Have you ever heard of Elimination Communication? Simply put, Elimination Communication is learning to read your baby’s cues and potty train them starting at 0-4 months old!
I certainly had not until about 2-3 years ago when I shared about the Potty Training Consultant, Allison Jandu, and I had one person message me and ask if I would talk about Elimination Communication as an option for potty training. So I said, “Sure, what is that?!” I’d never heard of it before!
Well, it turns out there is someone who is quite the expert on Elimination Communication, or EC, to learn from today, Andrea Olson of Go Diaper Free.
Now, the coolest thing about what Andrea teaches is that you will know once you hear about it if this is for you.
The beauty is that as a parent, you get to decide what route you want to go down and what path you want to take your family on! That is an amazing concept because a lot of the time you’re just going to fall into what society says or maybe fall into the patterns that your family took. But you have the opportunity as a parent to carve your own path. And I’m so grateful that I was able to learn about elimination communication.
At the time that I had babies, I probably would not have chosen this method, and that’s mostly because I was completely overwhelmed with my first – if you’ve been around Little Z’s for any time at all, you have heard me talk about that! I didn’t know which way was up, I was completely and utterly confused on sleep and schedules and feeding and everything. So I probably would not have chosen this even if I had known about it.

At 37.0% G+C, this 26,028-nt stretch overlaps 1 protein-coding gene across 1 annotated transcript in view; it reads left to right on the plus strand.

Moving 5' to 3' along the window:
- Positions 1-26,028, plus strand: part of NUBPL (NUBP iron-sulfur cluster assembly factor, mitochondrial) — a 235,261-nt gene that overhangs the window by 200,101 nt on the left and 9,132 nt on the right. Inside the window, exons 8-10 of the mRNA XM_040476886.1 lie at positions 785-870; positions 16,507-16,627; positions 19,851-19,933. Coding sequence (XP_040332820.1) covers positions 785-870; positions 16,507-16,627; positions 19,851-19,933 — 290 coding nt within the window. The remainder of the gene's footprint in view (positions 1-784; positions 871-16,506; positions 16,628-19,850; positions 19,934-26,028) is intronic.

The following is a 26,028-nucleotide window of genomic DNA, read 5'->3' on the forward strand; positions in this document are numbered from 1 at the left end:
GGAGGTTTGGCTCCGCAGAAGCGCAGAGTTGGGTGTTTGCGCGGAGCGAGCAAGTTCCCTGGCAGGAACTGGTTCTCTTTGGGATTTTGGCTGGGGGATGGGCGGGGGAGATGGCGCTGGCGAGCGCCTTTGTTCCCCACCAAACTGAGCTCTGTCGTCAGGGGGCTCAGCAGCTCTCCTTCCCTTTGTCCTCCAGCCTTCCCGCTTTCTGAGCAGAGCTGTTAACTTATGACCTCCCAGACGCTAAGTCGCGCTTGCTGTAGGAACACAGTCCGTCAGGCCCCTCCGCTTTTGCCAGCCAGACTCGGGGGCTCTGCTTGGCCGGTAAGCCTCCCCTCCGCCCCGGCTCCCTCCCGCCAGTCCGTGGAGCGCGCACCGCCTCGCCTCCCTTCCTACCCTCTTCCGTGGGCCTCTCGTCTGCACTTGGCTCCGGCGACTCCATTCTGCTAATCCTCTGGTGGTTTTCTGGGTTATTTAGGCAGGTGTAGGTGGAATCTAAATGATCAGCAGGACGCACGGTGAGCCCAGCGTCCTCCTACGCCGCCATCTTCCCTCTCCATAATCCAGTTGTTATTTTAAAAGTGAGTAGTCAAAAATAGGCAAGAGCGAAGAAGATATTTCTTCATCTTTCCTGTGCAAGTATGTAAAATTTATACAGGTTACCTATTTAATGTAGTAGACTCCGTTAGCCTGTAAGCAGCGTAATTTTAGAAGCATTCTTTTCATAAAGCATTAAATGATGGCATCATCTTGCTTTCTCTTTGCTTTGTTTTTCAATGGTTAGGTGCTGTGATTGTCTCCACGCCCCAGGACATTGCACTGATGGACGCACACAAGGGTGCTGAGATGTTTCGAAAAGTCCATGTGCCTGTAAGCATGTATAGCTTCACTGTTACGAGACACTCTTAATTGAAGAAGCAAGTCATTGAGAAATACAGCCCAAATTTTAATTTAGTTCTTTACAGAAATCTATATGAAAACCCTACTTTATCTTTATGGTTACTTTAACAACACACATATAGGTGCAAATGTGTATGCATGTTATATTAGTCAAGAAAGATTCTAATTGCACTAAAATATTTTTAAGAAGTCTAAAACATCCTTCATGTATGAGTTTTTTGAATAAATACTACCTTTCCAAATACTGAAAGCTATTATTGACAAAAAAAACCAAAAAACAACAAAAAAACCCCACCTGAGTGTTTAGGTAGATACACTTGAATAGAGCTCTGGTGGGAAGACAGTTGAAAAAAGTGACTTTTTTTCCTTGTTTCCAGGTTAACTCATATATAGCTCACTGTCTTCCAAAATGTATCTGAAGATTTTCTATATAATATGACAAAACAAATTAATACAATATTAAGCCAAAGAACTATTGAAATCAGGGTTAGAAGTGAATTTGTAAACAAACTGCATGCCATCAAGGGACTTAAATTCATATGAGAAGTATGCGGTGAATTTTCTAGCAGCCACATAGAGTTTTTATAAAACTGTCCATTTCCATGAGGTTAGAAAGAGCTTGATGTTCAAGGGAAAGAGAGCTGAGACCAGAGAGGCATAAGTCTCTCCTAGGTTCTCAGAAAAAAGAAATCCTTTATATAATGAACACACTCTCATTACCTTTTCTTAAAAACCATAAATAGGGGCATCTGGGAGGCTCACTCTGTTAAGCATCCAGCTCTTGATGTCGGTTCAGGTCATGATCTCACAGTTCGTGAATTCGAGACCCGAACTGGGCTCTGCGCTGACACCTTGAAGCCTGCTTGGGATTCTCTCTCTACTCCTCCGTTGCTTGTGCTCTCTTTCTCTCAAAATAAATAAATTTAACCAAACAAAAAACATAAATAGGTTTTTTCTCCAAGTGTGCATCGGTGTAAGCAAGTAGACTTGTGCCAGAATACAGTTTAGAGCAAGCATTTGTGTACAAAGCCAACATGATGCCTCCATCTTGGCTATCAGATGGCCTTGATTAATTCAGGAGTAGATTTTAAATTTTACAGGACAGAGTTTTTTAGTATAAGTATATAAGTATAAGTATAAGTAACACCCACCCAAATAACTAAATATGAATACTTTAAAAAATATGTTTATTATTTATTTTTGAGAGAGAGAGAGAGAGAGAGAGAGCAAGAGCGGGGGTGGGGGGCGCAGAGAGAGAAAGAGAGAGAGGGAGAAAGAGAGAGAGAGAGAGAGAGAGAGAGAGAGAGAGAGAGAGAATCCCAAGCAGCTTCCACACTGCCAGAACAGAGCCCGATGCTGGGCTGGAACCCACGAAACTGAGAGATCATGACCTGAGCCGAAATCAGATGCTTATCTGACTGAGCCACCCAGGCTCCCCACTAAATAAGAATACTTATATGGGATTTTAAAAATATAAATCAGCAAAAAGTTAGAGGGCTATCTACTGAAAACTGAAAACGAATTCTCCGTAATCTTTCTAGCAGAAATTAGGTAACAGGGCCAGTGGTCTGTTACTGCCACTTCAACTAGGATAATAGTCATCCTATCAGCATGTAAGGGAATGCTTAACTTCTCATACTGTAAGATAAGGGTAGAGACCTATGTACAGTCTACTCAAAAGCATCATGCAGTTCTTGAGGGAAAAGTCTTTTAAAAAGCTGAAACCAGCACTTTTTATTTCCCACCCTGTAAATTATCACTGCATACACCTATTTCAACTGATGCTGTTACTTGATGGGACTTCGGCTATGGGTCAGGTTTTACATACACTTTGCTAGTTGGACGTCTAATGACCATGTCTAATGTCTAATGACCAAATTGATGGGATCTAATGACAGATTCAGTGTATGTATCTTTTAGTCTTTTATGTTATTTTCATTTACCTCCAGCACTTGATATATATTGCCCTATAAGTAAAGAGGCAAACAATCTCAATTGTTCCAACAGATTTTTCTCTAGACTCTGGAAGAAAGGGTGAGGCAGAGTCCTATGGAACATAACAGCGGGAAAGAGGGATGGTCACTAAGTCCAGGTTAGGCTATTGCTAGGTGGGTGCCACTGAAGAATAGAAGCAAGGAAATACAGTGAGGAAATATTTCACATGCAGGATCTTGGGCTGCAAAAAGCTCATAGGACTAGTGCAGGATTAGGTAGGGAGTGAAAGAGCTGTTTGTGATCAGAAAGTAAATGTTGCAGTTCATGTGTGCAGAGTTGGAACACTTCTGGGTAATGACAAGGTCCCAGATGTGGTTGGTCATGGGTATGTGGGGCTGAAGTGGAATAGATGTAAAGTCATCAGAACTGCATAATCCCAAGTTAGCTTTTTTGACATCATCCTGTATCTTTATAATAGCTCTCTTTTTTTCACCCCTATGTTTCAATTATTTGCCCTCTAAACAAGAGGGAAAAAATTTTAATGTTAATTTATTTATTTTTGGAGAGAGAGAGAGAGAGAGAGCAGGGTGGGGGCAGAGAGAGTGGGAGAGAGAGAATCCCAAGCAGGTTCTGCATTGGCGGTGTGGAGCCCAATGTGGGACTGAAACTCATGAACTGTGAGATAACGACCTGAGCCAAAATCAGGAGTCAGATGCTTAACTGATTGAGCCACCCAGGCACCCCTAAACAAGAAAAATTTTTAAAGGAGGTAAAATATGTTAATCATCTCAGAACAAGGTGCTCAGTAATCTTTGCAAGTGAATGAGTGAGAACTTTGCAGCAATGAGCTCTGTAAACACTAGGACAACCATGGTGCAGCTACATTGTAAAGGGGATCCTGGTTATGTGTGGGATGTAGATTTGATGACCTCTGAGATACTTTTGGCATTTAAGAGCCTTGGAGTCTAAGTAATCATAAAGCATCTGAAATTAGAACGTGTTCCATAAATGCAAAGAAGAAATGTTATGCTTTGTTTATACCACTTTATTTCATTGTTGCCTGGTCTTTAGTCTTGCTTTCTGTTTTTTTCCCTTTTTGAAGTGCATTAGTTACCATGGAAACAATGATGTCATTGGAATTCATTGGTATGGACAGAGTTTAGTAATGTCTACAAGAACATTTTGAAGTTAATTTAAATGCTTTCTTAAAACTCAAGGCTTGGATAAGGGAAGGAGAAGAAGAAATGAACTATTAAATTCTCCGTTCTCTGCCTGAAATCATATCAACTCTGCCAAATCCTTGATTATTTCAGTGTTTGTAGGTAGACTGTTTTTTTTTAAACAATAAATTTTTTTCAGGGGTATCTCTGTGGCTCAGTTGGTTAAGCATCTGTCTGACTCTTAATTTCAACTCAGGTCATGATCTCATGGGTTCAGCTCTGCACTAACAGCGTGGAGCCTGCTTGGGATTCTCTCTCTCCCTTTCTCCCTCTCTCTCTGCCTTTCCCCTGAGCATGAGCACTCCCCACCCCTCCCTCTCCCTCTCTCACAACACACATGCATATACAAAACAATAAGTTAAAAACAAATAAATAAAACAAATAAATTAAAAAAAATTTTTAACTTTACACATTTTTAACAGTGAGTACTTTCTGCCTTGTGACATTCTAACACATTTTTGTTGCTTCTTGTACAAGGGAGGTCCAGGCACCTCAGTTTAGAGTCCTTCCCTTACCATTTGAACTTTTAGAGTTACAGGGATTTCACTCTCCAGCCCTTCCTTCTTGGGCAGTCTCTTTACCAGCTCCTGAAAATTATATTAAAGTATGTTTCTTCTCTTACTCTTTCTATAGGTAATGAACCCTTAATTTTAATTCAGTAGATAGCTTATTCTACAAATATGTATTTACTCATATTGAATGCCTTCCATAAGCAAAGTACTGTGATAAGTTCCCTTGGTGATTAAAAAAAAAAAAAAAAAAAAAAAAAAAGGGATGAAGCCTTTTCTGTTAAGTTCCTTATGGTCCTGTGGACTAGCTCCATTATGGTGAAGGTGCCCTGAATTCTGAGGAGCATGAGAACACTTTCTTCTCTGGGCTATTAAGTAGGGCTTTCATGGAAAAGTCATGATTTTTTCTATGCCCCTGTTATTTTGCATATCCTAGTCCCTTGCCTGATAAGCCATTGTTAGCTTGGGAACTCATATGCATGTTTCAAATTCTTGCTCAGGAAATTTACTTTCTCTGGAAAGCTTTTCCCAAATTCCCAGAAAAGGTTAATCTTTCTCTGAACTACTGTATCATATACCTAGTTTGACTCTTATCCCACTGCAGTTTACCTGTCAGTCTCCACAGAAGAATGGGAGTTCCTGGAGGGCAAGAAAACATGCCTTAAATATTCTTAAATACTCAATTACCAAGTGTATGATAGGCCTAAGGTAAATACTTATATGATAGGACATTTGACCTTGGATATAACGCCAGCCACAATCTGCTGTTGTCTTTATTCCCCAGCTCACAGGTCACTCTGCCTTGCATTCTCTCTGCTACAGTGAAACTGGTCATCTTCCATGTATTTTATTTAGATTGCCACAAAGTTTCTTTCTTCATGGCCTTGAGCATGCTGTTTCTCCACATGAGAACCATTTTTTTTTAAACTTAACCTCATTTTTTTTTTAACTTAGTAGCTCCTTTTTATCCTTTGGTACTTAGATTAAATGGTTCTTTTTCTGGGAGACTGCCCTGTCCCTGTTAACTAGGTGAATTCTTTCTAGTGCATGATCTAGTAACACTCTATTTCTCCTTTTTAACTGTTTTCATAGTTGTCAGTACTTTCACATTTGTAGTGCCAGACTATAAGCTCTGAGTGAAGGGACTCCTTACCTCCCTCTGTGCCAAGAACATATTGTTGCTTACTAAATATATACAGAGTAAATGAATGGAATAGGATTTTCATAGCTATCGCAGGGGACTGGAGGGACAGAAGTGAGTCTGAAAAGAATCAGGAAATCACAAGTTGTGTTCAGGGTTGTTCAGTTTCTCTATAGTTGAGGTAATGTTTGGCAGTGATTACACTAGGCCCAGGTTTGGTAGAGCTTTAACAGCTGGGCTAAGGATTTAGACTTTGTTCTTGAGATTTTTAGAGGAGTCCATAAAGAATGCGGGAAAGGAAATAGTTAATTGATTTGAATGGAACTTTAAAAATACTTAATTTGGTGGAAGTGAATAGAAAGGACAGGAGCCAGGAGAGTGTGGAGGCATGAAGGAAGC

But what I think is awesome is that you are going to know today whether or not this alternate option for potty training is right for you!
Andrea is a mom of 6 and potty trained all of her children from birth. They typically use diapers as a backup but by the time all of her children walked, around 12 or so months, they had all stopped using daytime diapers. They caught most of the poops in the potty from the very beginning of all of their lives!
Andrea has been teaching elimination communication to new parents for the last dozen or so years, just to show them that there’s a possibility besides just waiting to potty train until children are “ready” by typical standards. (You can hear more of her story of how she initially got into elimination communication by listening to the podcast here!)
The Dunstan Baby Language defines 5 basic cries that every newborn makes, regardless of what language they are born into in their home. There are sounds for being tired, hungry, and even discomfort, which Andrea most associates with “I need to go to the bathroom.”
Especially with a newborn baby, after they wake up and they feed, the first fuss after feeding is always a signal. With a newborn baby, that’s going to be about five or 10 minutes after feeding.
So first fuss after a feeding, you take the diaper off, hold them over something (a sink, the potty, a mixing bowl, a top hat potty, etc.) where their back is leaned up against your chest.